During trials held in communist Yugoslavia in 1946, Moljević was one of those convicted with war crimes along with Draža Mihailović. He was implicated as a member of Mihailović's General Staff of having committed treason and war crimes. Moljević was found to be guilty, and was sentenced to 20 years in prison. He died in jail in Sremska Mitrovica in 1959.
Connection to the Yugoslav Wars 
The significance of the Moljević plan is elucidated in the ICTY trial of the Prosecutor v. Tadic. Case No. IT-94-1-T. In this trial, the various iterations of plans for a Greater Serbia were discussed and tendered into evidence. From the hearing in closed session that was released by Trial Chamber II on 13 October 1996 - "In Moljevic's work Homogenous Serbia of 1941, Stevan Moljevic proposed the areas which would be included in greater Serbia outside the borders of Serbia in the Kingdom of Yugoslavia before World War II." The western borders defined by Moljević were of paramount importance for the prosecutor in this particular case, because they coincided with the borders defined by the JNA during the Yugoslav Wars, that is, the border on which it established its front line would be Karlobag, Karlovac, Virovitica.
Moljević did not explain how the non-Serb population would be moved out. In his work "Homogenous Serbia", he simply said that the matter had to be solved. It was Milan Nedic who developed Moljević's program further and titled his work "ethno-graphic problem of Serbia", in which he emphasised that the Muslims constituted a special problem and had detailed quotas by municipality for them. The prosecution tendered this as the basis of an ideological plan that underpinned the treatment of the Bosnian Muslims that was witnessed in the Bosnian War.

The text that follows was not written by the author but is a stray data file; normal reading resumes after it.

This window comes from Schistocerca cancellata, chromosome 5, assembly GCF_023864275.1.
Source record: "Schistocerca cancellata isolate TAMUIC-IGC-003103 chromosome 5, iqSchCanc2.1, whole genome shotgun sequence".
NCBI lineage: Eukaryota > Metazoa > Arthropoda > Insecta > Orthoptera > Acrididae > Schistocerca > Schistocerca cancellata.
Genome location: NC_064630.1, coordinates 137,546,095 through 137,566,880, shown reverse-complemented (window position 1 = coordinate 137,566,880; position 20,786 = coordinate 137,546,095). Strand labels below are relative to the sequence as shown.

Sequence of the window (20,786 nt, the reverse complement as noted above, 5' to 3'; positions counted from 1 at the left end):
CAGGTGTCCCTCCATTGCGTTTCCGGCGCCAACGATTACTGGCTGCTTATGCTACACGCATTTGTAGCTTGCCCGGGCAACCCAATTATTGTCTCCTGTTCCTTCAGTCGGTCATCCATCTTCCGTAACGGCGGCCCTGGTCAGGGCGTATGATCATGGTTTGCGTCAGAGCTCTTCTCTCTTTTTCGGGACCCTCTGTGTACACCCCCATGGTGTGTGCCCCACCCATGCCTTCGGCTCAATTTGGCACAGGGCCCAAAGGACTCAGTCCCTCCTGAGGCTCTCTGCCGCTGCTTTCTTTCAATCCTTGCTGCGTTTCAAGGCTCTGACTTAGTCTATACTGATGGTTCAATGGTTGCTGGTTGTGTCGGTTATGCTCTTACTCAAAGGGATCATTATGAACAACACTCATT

The union of all Serbs in one state that underlies the Moljevic plan was a prominent theme in Serbian political life of the 1990s. It is noted in the Memorandum of the Serbian Academy of Sciences and Arts, and was a common point of discussion by prominent nationalists such as Vojislav Šešelj and Vuk Drašković.
- One must take the opportunity of the war conditions and at a suitable moment take hold of the territory marked on the map, cleanse it before anybody notices and with strong battalions occupy the key places: Osijek, Vinkovci, Slavonski Brod, Knin, Šibenik, Mostar, Metković and the territory surrounding these cities, freed of non-Serb elements. The guilty must be promptly punished and the others deported - the Croats to Croatia, the Muslims to Turkey or perhaps Albania - while the vacated territory is settled with Serb refugees now located in Serbia.
See also 
- Virovitica-Karlovac-Karlobag line
- Memorandum of the Serbian Academy of Sciences and Arts
- Vojislav Šešelj
- Tomasevich, Jozo (1975). War and Revolution in Yugoslavia, 1941–1945: The Chetniks. Stanford: Stanford University Press. ISBN 978-0-8047-0857-9.
- The Partisan-Chetnik conflict in World War II by Dr Milan Terzić[dead link]
- Anti-Fascism Denied: Moljevic in “Memorandum” by Dragoljub Todorovic at the Wayback Machine, published by the Helsinki Committee for Human Rights in Serbia